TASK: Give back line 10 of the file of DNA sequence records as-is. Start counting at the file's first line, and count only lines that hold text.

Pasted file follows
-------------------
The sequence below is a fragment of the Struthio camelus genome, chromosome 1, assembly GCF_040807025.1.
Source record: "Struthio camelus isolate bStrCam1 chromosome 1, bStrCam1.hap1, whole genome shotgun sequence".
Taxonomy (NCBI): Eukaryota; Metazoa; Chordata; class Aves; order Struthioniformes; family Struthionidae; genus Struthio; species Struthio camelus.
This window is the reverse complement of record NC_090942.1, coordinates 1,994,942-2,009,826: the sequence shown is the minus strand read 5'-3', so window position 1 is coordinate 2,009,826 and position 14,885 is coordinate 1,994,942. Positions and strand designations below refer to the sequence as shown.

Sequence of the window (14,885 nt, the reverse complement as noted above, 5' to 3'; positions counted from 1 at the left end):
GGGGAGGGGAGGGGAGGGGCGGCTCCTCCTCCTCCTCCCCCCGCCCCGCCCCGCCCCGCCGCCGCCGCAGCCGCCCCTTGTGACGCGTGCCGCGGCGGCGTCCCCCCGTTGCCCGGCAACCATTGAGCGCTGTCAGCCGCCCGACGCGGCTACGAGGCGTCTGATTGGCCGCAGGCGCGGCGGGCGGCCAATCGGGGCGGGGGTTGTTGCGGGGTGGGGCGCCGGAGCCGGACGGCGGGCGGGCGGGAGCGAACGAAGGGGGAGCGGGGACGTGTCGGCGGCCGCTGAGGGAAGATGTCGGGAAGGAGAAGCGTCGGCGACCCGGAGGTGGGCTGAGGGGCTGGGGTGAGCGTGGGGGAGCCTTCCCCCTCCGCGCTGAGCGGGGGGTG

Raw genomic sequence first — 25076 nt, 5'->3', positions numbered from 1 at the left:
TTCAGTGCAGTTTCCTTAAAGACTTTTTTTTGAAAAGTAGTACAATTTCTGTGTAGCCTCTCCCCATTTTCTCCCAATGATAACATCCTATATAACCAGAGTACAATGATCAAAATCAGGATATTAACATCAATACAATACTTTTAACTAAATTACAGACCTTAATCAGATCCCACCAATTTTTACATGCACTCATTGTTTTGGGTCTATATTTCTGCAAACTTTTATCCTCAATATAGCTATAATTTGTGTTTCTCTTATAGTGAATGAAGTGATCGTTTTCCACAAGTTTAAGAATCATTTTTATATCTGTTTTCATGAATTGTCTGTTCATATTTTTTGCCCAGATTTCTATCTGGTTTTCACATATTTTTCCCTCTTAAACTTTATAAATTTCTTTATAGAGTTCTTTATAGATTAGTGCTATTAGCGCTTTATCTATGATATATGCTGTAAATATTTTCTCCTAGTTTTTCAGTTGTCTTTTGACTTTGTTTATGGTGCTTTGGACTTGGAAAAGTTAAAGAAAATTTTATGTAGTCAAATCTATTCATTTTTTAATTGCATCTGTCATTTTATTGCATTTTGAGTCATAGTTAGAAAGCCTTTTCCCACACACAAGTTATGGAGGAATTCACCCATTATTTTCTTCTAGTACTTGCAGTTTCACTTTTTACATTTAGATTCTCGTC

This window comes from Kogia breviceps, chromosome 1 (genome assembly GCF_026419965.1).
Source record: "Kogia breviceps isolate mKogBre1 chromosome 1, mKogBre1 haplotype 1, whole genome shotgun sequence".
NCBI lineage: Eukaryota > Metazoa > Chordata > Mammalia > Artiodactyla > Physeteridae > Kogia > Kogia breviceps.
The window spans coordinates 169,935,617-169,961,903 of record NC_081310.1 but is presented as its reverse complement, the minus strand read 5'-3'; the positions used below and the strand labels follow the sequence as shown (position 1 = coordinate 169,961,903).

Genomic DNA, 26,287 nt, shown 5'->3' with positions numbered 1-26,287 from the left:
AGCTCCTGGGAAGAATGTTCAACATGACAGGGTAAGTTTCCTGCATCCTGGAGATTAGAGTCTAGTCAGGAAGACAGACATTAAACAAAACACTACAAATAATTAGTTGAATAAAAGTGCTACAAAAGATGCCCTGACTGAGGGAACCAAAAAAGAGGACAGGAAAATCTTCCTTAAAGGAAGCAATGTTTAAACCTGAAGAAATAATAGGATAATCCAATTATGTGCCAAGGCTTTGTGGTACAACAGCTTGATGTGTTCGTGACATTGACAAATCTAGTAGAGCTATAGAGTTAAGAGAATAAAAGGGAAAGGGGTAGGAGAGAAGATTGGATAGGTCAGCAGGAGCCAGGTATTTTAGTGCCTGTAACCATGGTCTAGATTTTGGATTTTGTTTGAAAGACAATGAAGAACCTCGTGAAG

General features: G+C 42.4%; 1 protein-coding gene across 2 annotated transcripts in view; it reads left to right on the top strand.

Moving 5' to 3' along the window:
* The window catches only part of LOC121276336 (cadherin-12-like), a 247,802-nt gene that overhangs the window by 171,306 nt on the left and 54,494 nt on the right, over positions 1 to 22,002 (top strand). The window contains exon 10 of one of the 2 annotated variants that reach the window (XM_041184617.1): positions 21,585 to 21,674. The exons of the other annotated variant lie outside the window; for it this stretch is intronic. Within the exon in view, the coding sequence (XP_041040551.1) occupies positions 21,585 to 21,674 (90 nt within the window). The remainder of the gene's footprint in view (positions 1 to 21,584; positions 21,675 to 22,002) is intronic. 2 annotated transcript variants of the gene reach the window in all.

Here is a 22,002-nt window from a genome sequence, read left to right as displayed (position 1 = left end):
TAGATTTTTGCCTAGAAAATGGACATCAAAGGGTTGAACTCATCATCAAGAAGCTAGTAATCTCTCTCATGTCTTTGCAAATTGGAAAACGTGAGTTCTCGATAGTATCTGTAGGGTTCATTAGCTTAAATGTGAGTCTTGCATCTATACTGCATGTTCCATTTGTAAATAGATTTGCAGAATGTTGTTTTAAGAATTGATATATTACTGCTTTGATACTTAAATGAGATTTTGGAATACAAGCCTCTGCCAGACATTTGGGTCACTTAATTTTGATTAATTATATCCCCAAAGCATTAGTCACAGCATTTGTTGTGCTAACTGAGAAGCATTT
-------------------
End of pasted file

Source record: "Kogia breviceps isolate mKogBre1 chromosome 1, mKogBre1 haplotype 1, whole genome shotgun sequence".